ECP Finalises Polling Arrangements for Feb 8 Elections

The Election Commission of Pakistan (ECP) has finally published the final polling scheme for the upcoming general elections on February 8, 2024, after missing the legal deadline and its own timeline.

According to the scheme, the ECP has envisaged a total of 90,675 polling stations and 276,402 polling booths to be set up across the country for over 128 million registered voters. The scheme also outlines the distribution of polling stations in all four provinces and the federal capital, Islamabad.

However, a senior ECP official admitted that 150,000 fewer polling booths are being established than required under the law, which will make it almost impossible at various places for all present to vote if the turnout is high.

The scheme also categorizes the polling stations as normal, sensitive, or highly sensitive based on the security situation and electoral violence history. The ECP has requested the deployment of security forces and the installation of CCTV cameras at the sensitive and highly sensitive polling stations to ensure a peaceful and transparent electoral process.

The final polling scheme was supposed to be published at least 30 days ahead of the polling day in the official Gazette as well as on the website of the ECP, as per Section 59(6) of the Elections Act, 2017. However, the ECP failed to meet this legal deadline and also missed its own announcement that the scheme would be published 15 days before the polling date.

The ECP attributed the delay to the late submission of electoral rolls by the National Database and Registration Authority (NADRA) and the verification of polling stations by the district administrations.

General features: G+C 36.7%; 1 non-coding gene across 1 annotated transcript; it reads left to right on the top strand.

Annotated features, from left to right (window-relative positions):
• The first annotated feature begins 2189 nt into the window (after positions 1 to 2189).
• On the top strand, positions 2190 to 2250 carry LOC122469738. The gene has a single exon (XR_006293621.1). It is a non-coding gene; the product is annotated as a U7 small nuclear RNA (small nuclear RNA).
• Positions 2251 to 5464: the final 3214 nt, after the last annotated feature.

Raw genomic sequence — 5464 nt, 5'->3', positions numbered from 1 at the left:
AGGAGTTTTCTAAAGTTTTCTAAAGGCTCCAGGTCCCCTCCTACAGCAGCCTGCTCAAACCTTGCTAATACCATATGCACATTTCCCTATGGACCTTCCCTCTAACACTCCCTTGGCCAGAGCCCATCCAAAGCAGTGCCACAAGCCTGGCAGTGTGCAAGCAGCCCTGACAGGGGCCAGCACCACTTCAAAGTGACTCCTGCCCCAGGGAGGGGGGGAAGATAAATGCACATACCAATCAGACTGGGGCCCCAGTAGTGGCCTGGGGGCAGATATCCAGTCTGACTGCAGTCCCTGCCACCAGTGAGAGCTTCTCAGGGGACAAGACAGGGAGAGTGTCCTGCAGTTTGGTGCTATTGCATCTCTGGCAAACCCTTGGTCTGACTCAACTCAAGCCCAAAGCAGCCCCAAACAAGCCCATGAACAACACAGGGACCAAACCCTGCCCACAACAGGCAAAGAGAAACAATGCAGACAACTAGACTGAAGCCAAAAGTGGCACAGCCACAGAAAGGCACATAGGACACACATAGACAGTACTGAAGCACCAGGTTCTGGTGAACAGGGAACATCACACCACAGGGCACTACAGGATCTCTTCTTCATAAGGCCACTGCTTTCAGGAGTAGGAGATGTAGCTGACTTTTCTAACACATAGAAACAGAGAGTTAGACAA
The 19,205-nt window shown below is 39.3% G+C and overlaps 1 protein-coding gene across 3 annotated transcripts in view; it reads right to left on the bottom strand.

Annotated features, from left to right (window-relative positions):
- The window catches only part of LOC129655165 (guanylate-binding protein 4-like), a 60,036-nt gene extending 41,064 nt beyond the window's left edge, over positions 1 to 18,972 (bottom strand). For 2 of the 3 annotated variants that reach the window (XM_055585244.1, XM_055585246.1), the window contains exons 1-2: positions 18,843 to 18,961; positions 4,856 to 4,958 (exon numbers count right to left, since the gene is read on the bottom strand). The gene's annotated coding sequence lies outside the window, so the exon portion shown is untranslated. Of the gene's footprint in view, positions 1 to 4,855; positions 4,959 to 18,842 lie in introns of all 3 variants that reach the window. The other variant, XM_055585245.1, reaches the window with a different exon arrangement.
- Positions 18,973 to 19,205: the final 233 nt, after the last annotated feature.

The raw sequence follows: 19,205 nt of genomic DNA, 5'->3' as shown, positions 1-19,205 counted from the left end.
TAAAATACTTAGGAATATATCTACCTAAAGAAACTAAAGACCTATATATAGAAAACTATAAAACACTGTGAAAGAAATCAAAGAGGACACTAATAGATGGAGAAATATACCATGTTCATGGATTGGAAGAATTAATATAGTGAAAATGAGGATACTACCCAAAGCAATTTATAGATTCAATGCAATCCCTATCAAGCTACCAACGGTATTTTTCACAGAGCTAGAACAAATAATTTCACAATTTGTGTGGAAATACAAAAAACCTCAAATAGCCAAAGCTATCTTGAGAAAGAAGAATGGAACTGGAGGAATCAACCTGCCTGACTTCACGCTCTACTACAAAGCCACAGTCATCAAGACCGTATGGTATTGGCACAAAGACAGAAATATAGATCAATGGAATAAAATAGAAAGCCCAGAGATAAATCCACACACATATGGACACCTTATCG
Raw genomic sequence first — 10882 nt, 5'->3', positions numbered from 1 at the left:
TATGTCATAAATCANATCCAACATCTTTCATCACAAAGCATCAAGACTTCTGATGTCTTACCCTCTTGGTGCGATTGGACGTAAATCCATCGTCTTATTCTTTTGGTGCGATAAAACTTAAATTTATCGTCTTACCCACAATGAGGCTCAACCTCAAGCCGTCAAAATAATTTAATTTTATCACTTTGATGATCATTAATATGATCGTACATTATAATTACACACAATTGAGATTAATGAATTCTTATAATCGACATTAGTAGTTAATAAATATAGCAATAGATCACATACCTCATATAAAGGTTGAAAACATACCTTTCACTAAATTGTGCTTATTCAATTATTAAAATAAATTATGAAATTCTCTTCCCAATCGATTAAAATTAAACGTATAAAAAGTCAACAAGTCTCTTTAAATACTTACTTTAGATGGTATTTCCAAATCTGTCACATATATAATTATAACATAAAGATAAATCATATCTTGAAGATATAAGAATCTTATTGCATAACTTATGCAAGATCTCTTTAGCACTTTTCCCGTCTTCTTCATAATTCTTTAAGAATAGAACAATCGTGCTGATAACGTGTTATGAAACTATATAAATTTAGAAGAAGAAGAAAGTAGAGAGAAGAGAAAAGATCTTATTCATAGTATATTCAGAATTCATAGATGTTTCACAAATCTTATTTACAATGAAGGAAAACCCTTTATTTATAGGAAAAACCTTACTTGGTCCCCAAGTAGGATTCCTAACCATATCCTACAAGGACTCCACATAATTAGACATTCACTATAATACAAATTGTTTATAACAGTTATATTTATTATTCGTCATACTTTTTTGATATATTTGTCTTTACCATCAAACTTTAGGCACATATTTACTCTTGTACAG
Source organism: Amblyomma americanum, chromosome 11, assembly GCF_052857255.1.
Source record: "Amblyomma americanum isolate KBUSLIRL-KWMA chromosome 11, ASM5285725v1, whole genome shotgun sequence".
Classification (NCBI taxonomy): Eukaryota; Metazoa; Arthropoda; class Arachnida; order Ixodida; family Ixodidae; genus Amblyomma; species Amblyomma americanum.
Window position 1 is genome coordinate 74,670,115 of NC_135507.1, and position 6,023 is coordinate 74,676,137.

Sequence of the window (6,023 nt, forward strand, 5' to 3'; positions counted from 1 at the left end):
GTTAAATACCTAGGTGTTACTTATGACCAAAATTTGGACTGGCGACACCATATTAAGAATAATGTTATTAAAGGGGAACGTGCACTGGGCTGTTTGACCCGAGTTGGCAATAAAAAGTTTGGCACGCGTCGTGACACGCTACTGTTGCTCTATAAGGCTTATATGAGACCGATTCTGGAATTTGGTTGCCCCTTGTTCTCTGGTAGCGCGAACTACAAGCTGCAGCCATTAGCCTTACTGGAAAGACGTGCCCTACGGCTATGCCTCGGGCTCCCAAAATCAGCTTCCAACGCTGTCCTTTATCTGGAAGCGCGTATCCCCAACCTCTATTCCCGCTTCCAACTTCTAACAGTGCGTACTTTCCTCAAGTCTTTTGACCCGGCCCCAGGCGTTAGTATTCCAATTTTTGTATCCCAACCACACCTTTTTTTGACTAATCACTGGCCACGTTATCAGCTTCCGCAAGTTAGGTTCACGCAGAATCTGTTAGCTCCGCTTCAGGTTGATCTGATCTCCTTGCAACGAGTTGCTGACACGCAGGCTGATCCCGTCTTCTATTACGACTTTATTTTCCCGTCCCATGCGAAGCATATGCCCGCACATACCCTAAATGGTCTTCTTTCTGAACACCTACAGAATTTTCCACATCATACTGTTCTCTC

The ECP has also been busy dealing with various issues related to the implementation of the model code of conduct for the elections. The ECP has taken notice of the participation of some government officials in the election campaigns of political parties and has reshuffled them accordingly.

For instance, the ECP has replaced the assistant commissioner (HR&M) Kasur, who was also the returning officer of PP-178 Kasur-IV, with the district education officer (elementary education male) Kasur, after finding him involved in an election rally of a political party.

The ECP has also imposed fines on several candidates for violating the model code of conduct, such as holding public meetings without permission, using loudspeakers, and displaying banners and posters. The candidates have deposited the fines in the government treasury and submitted the challans to the ECP.

Moreover, the ECP has issued 71 notices to candidates and others for various violations in the four provinces and has taken action against them. A total of 24 candidates and the chairman and district chairman of the local government have been fined by the ECP.

The ECP has also ordered the removal of banned publicity hoardings and materials from the public places and has directed the district administrations to ensure compliance.

The ECP is now faced with a new situation after the Supreme Court of Pakistan allowed some candidates to take part in the elections, as the printing of ballot papers in a few of them has been already completed. The ECP has said that it will try to reprint the ballot papers in the light of the apex court verdict, but it may not be possible in some cases due to the tight schedule and logistical constraints.

The ECP has urged all the stakeholders, including the political parties, candidates, voters, media, and civil society, to cooperate with the ECP in conducting free, fair, and transparent elections on February 8, 2024.

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